Samples of cheese from the Hudson Valley and Central New York, chocolate-covered fruit from Plattsburgh, wine from the Finger Lakes region, honey from Central New York, distillery products from the Catskills and Brooklyn, along with the maple products, were provided to attendees at the trade shows. Literature about the products was provided in both English and Chinese. Mercer’s wine ice cream packaging also was on display, promoting the product as it already is available for purchase in China.

Two Safe Source representatives, one a translator, accompanied Mrs. Ledoux and Mr. Manning on the trip.

Once there, they were joined by a Western New York native in the wine industry who spoke fluent Chinese.

Mrs. Ledoux said that while some of those sampling the maple products had heard of syrup, fewer had tasted it. A very small number of samplers had heard of maple cream.

Mrs. Ledoux said response to all of the products was overwhelmingly positive.

“They seem to like candy and sweets,” she said, based on their reactions, as well as research the group did by visiting markets while in China.

The information they gathered is being used to develop the next steps in marketing the products in China and possibly other countries.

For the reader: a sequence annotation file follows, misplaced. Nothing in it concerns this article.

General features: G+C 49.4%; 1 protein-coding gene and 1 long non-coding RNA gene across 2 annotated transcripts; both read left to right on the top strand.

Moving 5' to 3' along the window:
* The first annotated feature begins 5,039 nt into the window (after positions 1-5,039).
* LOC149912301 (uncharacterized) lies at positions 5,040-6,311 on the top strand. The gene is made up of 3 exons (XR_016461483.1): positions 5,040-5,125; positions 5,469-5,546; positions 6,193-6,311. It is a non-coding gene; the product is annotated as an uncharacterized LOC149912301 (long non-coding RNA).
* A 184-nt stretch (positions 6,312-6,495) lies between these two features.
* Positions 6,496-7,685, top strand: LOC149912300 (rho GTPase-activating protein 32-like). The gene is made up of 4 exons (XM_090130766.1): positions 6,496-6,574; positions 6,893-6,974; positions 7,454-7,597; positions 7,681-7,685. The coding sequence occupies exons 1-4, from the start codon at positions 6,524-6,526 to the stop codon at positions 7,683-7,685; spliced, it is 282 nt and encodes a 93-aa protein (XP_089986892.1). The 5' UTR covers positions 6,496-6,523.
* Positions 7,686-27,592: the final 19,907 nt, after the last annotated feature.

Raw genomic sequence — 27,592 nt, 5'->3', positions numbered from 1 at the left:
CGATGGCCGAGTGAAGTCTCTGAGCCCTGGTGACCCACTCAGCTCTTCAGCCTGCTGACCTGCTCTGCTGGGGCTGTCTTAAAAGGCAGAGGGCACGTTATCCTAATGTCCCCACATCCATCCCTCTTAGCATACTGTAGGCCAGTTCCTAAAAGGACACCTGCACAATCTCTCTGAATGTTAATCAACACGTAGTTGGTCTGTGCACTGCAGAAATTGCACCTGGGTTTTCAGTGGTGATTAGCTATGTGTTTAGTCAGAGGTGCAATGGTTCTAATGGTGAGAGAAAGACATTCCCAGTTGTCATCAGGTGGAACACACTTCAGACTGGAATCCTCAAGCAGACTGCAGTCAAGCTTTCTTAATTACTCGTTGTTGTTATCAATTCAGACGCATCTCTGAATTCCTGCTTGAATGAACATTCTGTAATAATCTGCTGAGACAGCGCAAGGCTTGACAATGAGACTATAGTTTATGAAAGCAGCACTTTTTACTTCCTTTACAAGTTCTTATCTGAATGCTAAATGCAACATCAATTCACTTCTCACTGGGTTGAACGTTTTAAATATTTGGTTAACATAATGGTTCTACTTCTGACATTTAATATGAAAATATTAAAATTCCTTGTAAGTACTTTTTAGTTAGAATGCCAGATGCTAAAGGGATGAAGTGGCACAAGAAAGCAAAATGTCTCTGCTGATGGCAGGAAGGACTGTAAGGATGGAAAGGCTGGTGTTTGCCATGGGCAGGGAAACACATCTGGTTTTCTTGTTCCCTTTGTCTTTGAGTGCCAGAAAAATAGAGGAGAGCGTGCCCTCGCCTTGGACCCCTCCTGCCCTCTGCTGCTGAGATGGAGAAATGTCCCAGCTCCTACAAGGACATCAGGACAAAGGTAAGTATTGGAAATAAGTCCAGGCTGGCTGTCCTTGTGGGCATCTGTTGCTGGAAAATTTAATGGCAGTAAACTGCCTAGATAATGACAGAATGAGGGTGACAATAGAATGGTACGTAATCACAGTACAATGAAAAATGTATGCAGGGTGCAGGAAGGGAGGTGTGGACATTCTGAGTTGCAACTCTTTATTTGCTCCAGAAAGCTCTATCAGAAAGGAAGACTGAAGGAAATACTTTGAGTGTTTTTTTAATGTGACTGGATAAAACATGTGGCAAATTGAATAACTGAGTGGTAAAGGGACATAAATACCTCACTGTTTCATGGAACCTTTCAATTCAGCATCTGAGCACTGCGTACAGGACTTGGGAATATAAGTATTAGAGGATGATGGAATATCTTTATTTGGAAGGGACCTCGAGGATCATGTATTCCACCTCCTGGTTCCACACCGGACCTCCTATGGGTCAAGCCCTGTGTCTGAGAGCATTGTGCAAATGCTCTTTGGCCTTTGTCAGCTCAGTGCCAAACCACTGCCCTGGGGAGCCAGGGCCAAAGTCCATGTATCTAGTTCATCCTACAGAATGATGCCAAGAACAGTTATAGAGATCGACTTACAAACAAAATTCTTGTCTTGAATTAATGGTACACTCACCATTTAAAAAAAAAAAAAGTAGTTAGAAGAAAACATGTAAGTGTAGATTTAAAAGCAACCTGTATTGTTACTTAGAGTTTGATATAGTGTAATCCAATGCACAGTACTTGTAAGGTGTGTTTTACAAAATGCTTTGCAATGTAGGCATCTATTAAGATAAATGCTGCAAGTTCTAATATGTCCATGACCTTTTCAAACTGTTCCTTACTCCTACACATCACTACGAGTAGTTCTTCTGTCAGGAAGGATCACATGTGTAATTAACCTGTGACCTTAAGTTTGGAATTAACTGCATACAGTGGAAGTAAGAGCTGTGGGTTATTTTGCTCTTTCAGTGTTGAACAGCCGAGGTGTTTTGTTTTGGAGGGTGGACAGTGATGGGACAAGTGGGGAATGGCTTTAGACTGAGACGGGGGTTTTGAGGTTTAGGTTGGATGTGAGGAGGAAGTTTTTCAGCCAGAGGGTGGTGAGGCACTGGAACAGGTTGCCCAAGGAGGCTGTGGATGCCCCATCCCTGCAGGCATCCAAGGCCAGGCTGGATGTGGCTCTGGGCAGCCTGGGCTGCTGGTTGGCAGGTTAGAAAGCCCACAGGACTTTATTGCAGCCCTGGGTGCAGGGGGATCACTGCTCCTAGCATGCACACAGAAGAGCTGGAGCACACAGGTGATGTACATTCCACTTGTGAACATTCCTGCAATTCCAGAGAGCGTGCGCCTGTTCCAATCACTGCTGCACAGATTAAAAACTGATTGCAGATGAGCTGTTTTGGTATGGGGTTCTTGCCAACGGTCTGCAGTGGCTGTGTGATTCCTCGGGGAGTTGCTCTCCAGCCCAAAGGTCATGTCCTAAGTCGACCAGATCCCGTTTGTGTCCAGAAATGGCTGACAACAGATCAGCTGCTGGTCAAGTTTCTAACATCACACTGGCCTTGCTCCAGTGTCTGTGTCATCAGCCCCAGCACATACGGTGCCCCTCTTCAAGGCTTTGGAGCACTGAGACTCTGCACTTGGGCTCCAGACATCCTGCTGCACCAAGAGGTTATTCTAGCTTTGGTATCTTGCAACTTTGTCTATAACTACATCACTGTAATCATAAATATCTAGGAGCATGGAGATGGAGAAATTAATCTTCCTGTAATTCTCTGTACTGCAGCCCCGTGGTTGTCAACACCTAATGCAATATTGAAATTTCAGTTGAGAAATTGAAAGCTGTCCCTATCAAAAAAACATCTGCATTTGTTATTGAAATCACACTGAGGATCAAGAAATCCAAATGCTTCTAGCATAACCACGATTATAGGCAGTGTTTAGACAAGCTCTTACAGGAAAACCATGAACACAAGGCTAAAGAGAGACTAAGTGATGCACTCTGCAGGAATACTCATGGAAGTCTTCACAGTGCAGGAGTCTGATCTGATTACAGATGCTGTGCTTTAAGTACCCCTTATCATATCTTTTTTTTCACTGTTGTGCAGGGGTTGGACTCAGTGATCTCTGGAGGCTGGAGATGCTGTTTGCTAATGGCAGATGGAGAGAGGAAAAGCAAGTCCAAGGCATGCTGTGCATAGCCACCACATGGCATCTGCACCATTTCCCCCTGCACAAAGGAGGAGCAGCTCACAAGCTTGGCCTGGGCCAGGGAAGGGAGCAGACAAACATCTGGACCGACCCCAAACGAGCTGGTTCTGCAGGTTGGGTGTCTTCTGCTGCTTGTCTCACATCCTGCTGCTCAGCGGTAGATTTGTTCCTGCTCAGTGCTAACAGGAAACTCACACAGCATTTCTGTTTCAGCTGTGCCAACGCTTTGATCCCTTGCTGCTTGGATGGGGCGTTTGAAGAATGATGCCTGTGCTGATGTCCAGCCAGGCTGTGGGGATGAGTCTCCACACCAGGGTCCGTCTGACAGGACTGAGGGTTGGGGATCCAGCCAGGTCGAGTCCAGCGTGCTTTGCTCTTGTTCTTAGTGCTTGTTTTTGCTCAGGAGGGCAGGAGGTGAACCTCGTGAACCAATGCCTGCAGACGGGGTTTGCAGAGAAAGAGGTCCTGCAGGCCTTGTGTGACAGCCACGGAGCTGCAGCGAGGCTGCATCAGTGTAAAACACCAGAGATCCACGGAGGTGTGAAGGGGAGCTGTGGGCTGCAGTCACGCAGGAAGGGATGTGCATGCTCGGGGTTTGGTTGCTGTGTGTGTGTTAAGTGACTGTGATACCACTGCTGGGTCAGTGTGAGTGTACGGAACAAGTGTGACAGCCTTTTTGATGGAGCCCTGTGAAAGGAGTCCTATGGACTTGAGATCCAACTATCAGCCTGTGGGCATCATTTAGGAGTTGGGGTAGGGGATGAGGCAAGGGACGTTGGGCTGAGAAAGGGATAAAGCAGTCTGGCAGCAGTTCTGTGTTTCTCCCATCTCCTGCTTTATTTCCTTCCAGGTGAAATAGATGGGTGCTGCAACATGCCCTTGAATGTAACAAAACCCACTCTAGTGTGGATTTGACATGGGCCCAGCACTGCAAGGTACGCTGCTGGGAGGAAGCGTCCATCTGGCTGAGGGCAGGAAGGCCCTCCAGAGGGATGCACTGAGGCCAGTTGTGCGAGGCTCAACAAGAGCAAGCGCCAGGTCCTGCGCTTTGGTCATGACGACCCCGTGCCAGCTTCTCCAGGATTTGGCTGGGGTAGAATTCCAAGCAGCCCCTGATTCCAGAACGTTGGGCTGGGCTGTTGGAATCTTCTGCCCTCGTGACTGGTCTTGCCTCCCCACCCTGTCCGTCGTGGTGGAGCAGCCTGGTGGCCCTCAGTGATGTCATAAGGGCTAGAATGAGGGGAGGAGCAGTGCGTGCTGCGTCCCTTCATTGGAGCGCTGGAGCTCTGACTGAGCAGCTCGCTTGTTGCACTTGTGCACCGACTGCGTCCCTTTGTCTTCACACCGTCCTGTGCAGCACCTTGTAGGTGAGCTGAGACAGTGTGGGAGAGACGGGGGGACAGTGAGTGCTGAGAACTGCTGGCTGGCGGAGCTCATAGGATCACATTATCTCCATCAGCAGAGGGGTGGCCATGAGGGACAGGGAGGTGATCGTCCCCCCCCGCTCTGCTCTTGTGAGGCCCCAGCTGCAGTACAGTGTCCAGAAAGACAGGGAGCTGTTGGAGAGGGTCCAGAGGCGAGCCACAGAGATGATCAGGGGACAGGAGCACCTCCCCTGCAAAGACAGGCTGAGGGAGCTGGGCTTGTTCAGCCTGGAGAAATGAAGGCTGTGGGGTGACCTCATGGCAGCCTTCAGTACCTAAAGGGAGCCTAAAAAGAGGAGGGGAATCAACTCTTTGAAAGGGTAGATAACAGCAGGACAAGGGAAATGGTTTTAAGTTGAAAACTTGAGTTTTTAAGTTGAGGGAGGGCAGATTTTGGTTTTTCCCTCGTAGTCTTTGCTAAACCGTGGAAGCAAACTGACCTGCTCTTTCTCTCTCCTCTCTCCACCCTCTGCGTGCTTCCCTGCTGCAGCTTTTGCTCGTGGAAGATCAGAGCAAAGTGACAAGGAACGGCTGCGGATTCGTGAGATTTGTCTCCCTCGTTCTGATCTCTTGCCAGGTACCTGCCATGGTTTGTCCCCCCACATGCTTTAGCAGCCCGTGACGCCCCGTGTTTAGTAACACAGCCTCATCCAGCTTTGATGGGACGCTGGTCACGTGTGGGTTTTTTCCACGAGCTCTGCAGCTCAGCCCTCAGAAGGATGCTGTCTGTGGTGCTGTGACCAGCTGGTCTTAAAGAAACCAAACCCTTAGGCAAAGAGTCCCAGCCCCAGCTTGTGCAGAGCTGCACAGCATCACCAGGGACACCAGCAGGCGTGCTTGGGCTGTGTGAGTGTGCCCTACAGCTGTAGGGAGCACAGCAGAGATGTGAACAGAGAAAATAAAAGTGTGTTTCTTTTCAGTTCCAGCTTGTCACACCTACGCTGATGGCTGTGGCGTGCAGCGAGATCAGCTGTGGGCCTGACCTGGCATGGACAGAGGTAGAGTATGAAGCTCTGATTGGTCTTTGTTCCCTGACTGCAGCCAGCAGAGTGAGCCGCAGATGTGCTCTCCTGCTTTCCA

“Potential buyers in China are likely to buy in bulk,” Mr. Manning said.

Possible purchasers would be stores, restaurants and hotels.

“It’s a high-end market. These are specialty products,” he said.

The next step in the process, Mr. Manning said, is to see whether the price the products can fetch is feasible for producers on the scale they can produce.

The New Yorkers are also considering how to brand the products.

“There’s a lot of familiar brands there, “ Mr. Manning said.

They are researching whether individual producers should market as their own brand, or aggregate under one brand for greater recognition.

Another product in demand in the Chinese market is powdered milk.

“They are actively looking for a supplier of a quality, safe product,” Mr. Manning said.

A facility in Batavia is expected to be operating by next summer that could provide powdered milk for export.

Some other New York products, they discovered, “just don’t make sense in that market,” Mr. Manning said.

Beef products cannot be exported because of trade issues, though other meat products can be sold.

The group still is working out the details for other perishable products, as some would not be feasible to export because of the cost of air freight.

Some items such as maple and honey are suited to shipment by sea, lowering the cost.

Mr. Manning said Safe Source has indicated it expects some sales of maple products and honey to come in the next few months.

E-commerce and online sales also were a hot topic at the trade shows and may offer an avenue for New York product sales.

“There’s a large emerging middle class,” Mr. Manning said. As customers, “they are looking for specialty products,” he said.

Information about selling maple products will be available for local producers at the Lewis County Maple School scheduled for Jan. 18. Call Michele E. Ledoux at 376-5270.